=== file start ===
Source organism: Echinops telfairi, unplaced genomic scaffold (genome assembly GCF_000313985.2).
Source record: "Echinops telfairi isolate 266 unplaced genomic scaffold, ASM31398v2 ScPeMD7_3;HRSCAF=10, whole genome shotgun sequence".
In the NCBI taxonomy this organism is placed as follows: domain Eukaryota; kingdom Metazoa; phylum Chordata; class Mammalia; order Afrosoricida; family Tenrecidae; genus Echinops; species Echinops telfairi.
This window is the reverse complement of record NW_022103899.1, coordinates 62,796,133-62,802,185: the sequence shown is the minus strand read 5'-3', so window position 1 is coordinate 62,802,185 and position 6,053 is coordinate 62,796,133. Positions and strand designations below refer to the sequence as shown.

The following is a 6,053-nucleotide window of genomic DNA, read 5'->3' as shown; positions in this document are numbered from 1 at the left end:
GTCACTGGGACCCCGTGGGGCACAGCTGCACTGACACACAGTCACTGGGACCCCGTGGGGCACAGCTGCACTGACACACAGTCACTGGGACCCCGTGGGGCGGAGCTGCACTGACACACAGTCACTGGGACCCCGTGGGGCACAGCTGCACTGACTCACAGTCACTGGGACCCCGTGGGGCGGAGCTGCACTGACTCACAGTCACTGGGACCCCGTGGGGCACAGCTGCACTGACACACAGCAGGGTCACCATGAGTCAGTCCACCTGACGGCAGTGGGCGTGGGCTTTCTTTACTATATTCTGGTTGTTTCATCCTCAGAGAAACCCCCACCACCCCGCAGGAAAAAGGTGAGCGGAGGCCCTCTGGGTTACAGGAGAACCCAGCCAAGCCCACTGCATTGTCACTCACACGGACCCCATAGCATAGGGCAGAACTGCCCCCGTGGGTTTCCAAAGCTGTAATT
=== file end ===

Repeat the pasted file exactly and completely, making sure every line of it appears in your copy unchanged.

Source organism: Echinops telfairi, unplaced genomic scaffold (genome assembly GCF_000313985.2).
Source record: "Echinops telfairi isolate 266 unplaced genomic scaffold, ASM31398v2 ScPeMD7_3;HRSCAF=10, whole genome shotgun sequence".
In the NCBI taxonomy this organism is placed as follows: domain Eukaryota; kingdom Metazoa; phylum Chordata; class Mammalia; order Afrosoricida; family Tenrecidae; genus Echinops; species Echinops telfairi.
This window is the reverse complement of record NW_022103899.1, coordinates 62,796,133-62,802,185: the sequence shown is the minus strand read 5'-3', so window position 1 is coordinate 62,802,185 and position 6,053 is coordinate 62,796,133. Positions and strand designations below refer to the sequence as shown.

The following is a 6,053-nucleotide window of genomic DNA, read 5'->3' as shown; positions in this document are numbered from 1 at the left end:
GTCACTGGGACCCCGTGGGGCACAGCTGCACTGACACACAGTCACTGGGACCCCGTGGGGCACAGCTGCACTGACACACAGTCACTGGGACCCCGTGGGGCGGAGCTGCACTGACACACAGTCACTGGGACCCCGTGGGGCACAGCTGCACTGACTCACAGTCACTGGGACCCCGTGGGGCGGAGCTGCACTGACTCACAGTCACTGGGACCCCGTGGGGCACAGCTGCACTGACACACAGCAGGGTCACCATGAGTCAGTCCACCTGACGGCAGTGGGCGTGGGCTTTCTTTACTATATTCTGGTTGTTTCATCCTCAGAGAAACCCCCACCACCCCGCAGGAAAAAGGTGAGCGGAGGCCCTCTGGGTTACAGGAGAACCCAGCCAAGCCCACTGCATTGTCACTCACACGGACCCCATAGCATAGGGCAGAACTGCCCCCGTGGGTTTCCAAAGCTGTAATT